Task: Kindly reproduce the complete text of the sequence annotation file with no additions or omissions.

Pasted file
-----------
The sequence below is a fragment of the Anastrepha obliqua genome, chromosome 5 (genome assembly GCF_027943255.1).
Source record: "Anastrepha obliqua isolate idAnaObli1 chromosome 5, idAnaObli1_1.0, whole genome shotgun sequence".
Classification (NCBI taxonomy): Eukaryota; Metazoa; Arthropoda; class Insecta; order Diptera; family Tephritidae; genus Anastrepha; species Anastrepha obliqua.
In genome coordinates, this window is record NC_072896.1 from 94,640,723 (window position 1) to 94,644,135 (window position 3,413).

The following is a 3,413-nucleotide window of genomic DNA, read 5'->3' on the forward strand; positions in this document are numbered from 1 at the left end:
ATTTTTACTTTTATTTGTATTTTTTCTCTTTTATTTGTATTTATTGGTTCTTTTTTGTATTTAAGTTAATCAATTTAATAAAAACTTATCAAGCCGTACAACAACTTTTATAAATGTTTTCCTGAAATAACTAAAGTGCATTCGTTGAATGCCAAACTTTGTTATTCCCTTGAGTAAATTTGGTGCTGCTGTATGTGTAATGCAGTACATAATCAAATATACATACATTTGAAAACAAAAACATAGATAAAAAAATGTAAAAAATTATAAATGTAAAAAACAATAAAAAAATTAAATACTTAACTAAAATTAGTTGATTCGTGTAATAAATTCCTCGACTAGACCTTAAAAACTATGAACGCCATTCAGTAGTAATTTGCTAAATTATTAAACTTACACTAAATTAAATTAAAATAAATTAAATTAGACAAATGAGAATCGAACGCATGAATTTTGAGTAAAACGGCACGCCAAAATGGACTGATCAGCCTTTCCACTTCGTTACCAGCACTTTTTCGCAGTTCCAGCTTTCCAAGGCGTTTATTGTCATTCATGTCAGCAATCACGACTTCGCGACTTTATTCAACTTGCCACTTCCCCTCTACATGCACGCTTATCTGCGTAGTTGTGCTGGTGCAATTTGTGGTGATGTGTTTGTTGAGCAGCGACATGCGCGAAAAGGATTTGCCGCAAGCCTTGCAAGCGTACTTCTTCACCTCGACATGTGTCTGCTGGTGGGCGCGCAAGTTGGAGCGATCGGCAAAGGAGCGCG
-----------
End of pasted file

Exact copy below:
The sequence below is a fragment of the Anastrepha obliqua genome, chromosome 5 (genome assembly GCF_027943255.1).
Source record: "Anastrepha obliqua isolate idAnaObli1 chromosome 5, idAnaObli1_1.0, whole genome shotgun sequence".
Classification (NCBI taxonomy): Eukaryota; Metazoa; Arthropoda; class Insecta; order Diptera; family Tephritidae; genus Anastrepha; species Anastrepha obliqua.
In genome coordinates, this window is record NC_072896.1 from 94,640,723 (window position 1) to 94,644,135 (window position 3,413).

The following is a 3,413-nucleotide window of genomic DNA, read 5'->3' on the forward strand; positions in this document are numbered from 1 at the left end:
ATTTTTACTTTTATTTGTATTTTTTCTCTTTTATTTGTATTTATTGGTTCTTTTTTGTATTTAAGTTAATCAATTTAATAAAAACTTATCAAGCCGTACAACAACTTTTATAAATGTTTTCCTGAAATAACTAAAGTGCATTCGTTGAATGCCAAACTTTGTTATTCCCTTGAGTAAATTTGGTGCTGCTGTATGTGTAATGCAGTACATAATCAAATATACATACATTTGAAAACAAAAACATAGATAAAAAAATGTAAAAAATTATAAATGTAAAAAACAATAAAAAAATTAAATACTTAACTAAAATTAGTTGATTCGTGTAATAAATTCCTCGACTAGACCTTAAAAACTATGAACGCCATTCAGTAGTAATTTGCTAAATTATTAAACTTACACTAAATTAAATTAAAATAAATTAAATTAGACAAATGAGAATCGAACGCATGAATTTTGAGTAAAACGGCACGCCAAAATGGACTGATCAGCCTTTCCACTTCGTTACCAGCACTTTTTCGCAGTTCCAGCTTTCCAAGGCGTTTATTGTCATTCATGTCAGCAATCACGACTTCGCGACTTTATTCAACTTGCCACTTCCCCTCTACATGCACGCTTATCTGCGTAGTTGTGCTGGTGCAATTTGTGGTGATGTGTTTGTTGAGCAGCGACATGCGCGAAAAGGATTTGCCGCAAGCCTTGCAAGCGTACTTCTTCACCTCGACATGTGTCTGCTGGTGGGCGCGCAAGTTGGAGCGATCGGCAAAGGAGCGCG